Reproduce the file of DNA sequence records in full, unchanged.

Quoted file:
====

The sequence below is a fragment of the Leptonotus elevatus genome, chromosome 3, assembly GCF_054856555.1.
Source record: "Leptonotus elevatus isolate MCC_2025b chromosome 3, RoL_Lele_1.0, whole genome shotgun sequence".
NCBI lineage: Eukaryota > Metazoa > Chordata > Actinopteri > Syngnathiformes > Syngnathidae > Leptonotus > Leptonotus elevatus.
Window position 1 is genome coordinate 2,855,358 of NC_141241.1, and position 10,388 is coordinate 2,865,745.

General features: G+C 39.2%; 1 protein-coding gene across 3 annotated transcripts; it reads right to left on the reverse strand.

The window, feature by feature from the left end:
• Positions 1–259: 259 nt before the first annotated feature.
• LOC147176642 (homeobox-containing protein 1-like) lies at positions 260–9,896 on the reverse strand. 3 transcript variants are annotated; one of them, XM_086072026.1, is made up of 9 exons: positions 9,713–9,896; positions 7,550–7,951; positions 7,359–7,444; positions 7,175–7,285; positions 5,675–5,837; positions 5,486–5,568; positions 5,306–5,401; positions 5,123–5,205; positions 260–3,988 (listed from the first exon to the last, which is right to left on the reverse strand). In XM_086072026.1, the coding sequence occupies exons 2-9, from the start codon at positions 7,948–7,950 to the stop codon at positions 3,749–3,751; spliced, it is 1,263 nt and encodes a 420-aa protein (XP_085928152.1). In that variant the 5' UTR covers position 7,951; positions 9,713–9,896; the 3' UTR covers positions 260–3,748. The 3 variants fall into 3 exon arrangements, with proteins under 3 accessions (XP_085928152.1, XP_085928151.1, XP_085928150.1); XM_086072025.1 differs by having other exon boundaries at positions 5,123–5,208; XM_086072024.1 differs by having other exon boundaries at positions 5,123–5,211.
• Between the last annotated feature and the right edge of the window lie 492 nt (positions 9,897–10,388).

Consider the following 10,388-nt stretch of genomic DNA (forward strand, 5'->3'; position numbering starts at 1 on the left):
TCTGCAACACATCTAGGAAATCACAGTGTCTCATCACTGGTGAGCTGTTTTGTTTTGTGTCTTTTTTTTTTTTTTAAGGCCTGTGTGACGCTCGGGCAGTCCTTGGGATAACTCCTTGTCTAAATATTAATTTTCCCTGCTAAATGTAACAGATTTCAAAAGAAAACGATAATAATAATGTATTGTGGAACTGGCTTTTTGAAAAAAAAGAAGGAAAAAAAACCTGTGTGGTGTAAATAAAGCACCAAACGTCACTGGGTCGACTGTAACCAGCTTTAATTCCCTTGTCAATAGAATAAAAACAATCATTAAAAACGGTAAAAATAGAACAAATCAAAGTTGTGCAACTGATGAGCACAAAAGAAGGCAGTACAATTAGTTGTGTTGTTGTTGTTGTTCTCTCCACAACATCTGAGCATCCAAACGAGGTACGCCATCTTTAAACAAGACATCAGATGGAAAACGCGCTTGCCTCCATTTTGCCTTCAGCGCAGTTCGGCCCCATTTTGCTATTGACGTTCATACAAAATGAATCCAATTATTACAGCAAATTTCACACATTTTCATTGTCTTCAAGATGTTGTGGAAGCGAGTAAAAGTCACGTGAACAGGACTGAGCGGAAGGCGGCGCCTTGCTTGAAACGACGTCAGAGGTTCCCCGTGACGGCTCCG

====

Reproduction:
The sequence below is a fragment of the Leptonotus elevatus genome, chromosome 3, assembly GCF_054856555.1.
Source record: "Leptonotus elevatus isolate MCC_2025b chromosome 3, RoL_Lele_1.0, whole genome shotgun sequence".
NCBI lineage: Eukaryota > Metazoa > Chordata > Actinopteri > Syngnathiformes > Syngnathidae > Leptonotus > Leptonotus elevatus.
Window position 1 is genome coordinate 2,855,358 of NC_141241.1, and position 10,388 is coordinate 2,865,745.

General features: G+C 39.2%; 1 protein-coding gene across 3 annotated transcripts; it reads right to left on the reverse strand.

The window, feature by feature from the left end:
• Positions 1–259: 259 nt before the first annotated feature.
• LOC147176642 (homeobox-containing protein 1-like) lies at positions 260–9,896 on the reverse strand. 3 transcript variants are annotated; one of them, XM_086072026.1, is made up of 9 exons: positions 9,713–9,896; positions 7,550–7,951; positions 7,359–7,444; positions 7,175–7,285; positions 5,675–5,837; positions 5,486–5,568; positions 5,306–5,401; positions 5,123–5,205; positions 260–3,988 (listed from the first exon to the last, which is right to left on the reverse strand). In XM_086072026.1, the coding sequence occupies exons 2-9, from the start codon at positions 7,948–7,950 to the stop codon at positions 3,749–3,751; spliced, it is 1,263 nt and encodes a 420-aa protein (XP_085928152.1). In that variant the 5' UTR covers position 7,951; positions 9,713–9,896; the 3' UTR covers positions 260–3,748. The 3 variants fall into 3 exon arrangements, with proteins under 3 accessions (XP_085928152.1, XP_085928151.1, XP_085928150.1); XM_086072025.1 differs by having other exon boundaries at positions 5,123–5,208; XM_086072024.1 differs by having other exon boundaries at positions 5,123–5,211.
• Between the last annotated feature and the right edge of the window lie 492 nt (positions 9,897–10,388).

Consider the following 10,388-nt stretch of genomic DNA (forward strand, 5'->3'; position numbering starts at 1 on the left):
TCTGCAACACATCTAGGAAATCACAGTGTCTCATCACTGGTGAGCTGTTTTGTTTTGTGTCTTTTTTTTTTTTTTAAGGCCTGTGTGACGCTCGGGCAGTCCTTGGGATAACTCCTTGTCTAAATATTAATTTTCCCTGCTAAATGTAACAGATTTCAAAAGAAAACGATAATAATAATGTATTGTGGAACTGGCTTTTTGAAAAAAAAGAAGGAAAAAAAACCTGTGTGGTGTAAATAAAGCACCAAACGTCACTGGGTCGACTGTAACCAGCTTTAATTCCCTTGTCAATAGAATAAAAACAATCATTAAAAACGGTAAAAATAGAACAAATCAAAGTTGTGCAACTGATGAGCACAAAAGAAGGCAGTACAATTAGTTGTGTTGTTGTTGTTGTTCTCTCCACAACATCTGAGCATCCAAACGAGGTACGCCATCTTTAAACAAGACATCAGATGGAAAACGCGCTTGCCTCCATTTTGCCTTCAGCGCAGTTCGGCCCCATTTTGCTATTGACGTTCATACAAAATGAATCCAATTATTACAGCAAATTTCACACATTTTCATTGTCTTCAAGATGTTGTGGAAGCGAGTAAAAGTCACGTGAACAGGACTGAGCGGAAGGCGGCGCCTTGCTTGAAACGACGTCAGAGGTTCCCCGTGACGGCTCCG